On the other hand, I recently discovered the Philosophy product line. My mother had ordered the whole caboodle from TV – shampoos, conditioner, moisturizer, body scrub, facial mask, bubble bath, and more… I LOVE the conditioner. Running, sweating, and swimming all summer did a real number on my hair. While I was mildly pleased that my hair had returned to its childish straw-colored hue, I wasn’t so thrilled that it took on straw-texture as well. I’d been long resisting my hair stylist’s repeated attempts to bully me into a $50 moisturizing treatment that, she says while wistfully fingering the frayed ends, my hair desperately “needs!”

Then I discovered Philosophy’s Grace conditioner and started leaving it in overnight. Voila! My hair and I were happy, and we smelled great too. When I finished the bottle I wanted to verify their stance on animal testing before buying from them. Surely these were one of the good guys. They give a percentage of the sales from featured products to charities, they promote healthy living and a generous spirit. “Believe in Miracles” is their tagline!

An internet forum told me that their site stated it didn’t test its finished products on animals, but admitted that product ingredients had been animal tested.

When I visited the they had changed their tune a bit. The FAQ “does philosophy test on animals?” is answered summarily philosophy does not test our products on
anything other than a human being.”

Hm. Okay, sounds good. I emailed Philosophy, asking why they didn’t label their products “cruelty free” and what about what they said in that forum? They responded with this:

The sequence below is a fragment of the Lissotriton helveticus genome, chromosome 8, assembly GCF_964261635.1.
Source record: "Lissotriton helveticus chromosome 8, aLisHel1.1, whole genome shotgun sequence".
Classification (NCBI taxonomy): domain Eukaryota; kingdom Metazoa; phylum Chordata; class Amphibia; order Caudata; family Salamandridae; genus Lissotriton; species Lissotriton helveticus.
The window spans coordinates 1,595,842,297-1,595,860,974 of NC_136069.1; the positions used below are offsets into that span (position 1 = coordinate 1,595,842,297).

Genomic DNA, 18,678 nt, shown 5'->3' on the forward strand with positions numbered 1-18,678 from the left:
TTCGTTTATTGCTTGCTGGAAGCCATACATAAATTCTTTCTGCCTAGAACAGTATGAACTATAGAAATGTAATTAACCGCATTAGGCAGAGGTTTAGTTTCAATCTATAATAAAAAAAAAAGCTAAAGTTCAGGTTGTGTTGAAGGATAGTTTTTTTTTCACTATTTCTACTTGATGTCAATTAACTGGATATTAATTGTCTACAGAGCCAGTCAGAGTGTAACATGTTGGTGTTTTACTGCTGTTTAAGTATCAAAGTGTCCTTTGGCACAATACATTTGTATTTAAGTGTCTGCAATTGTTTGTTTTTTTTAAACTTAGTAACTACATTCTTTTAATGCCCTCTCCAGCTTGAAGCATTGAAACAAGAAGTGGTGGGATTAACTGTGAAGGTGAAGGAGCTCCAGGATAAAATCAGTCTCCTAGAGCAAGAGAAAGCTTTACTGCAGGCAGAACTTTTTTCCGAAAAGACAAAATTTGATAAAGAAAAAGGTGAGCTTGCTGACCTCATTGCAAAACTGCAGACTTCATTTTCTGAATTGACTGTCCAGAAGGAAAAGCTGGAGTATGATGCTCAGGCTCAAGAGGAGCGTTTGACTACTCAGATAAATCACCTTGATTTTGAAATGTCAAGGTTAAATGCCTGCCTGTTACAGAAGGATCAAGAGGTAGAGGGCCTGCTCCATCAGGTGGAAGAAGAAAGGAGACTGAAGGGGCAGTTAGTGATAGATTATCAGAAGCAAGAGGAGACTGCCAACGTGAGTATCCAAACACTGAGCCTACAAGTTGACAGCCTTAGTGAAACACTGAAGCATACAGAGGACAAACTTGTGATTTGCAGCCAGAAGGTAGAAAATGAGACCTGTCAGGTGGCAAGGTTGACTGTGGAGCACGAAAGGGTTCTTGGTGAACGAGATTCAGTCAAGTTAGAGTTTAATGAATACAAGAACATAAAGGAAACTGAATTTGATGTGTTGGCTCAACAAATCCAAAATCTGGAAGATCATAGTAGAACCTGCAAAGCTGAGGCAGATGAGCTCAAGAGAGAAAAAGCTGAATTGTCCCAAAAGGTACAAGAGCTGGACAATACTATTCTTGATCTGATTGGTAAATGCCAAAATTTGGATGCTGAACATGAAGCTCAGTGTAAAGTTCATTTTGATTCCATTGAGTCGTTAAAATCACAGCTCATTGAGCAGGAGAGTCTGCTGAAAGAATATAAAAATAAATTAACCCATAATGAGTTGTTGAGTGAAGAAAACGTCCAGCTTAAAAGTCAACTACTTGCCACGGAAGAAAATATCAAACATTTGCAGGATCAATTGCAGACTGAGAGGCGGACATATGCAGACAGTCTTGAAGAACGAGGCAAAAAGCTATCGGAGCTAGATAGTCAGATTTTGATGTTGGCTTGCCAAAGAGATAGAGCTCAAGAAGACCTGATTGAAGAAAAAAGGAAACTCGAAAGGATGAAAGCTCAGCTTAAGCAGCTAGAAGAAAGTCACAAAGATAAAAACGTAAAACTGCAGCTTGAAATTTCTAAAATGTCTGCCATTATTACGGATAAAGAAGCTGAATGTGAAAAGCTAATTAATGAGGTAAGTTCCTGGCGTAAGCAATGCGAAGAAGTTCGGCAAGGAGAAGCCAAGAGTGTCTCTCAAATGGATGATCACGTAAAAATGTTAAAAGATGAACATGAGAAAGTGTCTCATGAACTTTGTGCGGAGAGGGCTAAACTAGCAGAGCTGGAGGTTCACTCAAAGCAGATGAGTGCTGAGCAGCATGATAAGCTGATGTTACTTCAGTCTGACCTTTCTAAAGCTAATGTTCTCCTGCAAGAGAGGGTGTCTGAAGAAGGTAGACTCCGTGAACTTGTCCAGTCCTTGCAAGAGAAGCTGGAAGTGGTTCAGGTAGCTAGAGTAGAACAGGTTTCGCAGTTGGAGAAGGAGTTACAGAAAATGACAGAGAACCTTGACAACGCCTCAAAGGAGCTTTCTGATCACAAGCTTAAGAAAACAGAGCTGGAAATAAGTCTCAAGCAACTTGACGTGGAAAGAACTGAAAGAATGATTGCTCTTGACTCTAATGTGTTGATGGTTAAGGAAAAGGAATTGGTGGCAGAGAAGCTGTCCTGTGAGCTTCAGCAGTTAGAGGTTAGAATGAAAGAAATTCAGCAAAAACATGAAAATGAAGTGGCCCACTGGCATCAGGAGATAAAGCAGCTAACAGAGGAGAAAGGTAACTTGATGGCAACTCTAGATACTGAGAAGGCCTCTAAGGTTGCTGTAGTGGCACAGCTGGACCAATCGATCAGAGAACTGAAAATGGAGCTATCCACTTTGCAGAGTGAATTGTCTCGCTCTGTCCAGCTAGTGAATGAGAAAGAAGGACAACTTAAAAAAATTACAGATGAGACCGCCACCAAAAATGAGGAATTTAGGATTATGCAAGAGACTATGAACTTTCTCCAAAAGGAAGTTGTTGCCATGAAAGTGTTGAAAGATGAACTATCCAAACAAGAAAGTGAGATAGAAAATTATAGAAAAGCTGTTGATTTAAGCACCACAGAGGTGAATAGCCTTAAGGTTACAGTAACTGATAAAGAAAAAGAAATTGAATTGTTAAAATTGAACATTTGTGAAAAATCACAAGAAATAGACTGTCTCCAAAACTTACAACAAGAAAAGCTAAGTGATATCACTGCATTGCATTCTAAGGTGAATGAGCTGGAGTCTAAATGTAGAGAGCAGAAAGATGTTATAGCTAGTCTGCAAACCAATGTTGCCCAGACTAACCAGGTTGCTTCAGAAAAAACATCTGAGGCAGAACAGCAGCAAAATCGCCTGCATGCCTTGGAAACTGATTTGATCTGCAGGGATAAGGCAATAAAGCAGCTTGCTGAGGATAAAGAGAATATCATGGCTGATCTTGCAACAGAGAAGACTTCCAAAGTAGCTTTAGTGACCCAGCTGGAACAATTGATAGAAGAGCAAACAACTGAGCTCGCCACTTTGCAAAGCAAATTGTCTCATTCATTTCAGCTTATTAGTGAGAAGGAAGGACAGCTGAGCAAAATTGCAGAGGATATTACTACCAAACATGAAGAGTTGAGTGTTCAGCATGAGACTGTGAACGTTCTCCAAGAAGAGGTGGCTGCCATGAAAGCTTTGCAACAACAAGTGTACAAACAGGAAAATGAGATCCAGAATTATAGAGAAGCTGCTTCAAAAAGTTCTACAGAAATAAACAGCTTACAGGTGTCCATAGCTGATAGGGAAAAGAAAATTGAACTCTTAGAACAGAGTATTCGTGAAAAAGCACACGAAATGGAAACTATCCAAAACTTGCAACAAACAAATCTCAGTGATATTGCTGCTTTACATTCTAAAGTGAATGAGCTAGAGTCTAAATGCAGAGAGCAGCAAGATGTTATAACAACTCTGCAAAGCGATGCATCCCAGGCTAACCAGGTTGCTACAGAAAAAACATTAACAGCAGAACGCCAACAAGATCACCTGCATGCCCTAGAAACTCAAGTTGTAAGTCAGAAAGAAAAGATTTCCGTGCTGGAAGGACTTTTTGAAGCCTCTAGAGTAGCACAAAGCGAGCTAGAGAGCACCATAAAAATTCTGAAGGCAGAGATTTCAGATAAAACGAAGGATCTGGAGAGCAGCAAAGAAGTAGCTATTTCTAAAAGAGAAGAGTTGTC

thank you for your recent inquiry regarding animal testing. please be assured we do not test
philosophy products on anything other than human beings; however, some ingredients that are universal in the cosmetics industry have been tested on animals at some point. due to this, no cosmetics company can state that its ingredients have never been animal tested. philosophy inc. is committed to
using alternatives to animal testing to insure the safety of our products.

please know i have forwarded your suggestion to state the products are
cruelty-free to our research and product development team for further consideration!
have a great day!

kind regards,

kate g.

No cosmetics company can state that its ingredients have never been animal tested? I’m going to miss that damn conditioner.

PETA publishes a cruelty-free pocket guide that you can order to keep with you Pam
while you shop. (Although it’s unclear why this banner has Pam Anderson sensually touching her lips…)

It’s really not difficult. I no longer buy Glad trash bags. The generic products in all Pathmark grocery stores are cruelty free, and I replace many purchases with those. And even with Philosophy – there are tons of good conditioners out there. I won’t miss it that much. That’s the thing, none of these companies produce
anything singular or irreplaceable. Toilet cleaner is toiler cleaner, eyeliner is eyeliner. You may have a preference, but you have a wealth of comparable products to choose from!

Sometimes I know I don’t want to buy from a certain company – say Lysol, but I’m unclear whether any of the other companies are also testing on animals. I just buy from a small company, or a generic product. I figure if I’m at least taking sales from the large company, which may in time be swayed to change its practices, this large company may set a precedent that others can follow. Especially when animal lovers switch back to the Lysol.

This does work. Combined with activist organizations that confront corporations directly and raise awareness on a much higher level, changes get made and fewer animals suffer as a result.

Recently, PETA prompted beverage companies to drop animal testing completely. Among the converts: Welch’s, Ocean Spray, POM Wonderful, and PepsiCo. Most recently, Coca-Cola fell in line.

PART TWO to come. Pet Food Companies that test on animals!


US Humane Society – Animal Welfare

Johns Hopkins Articles on Alternative to Animal Testing

A Few Sad Pictures… (you can easily google for thousands more)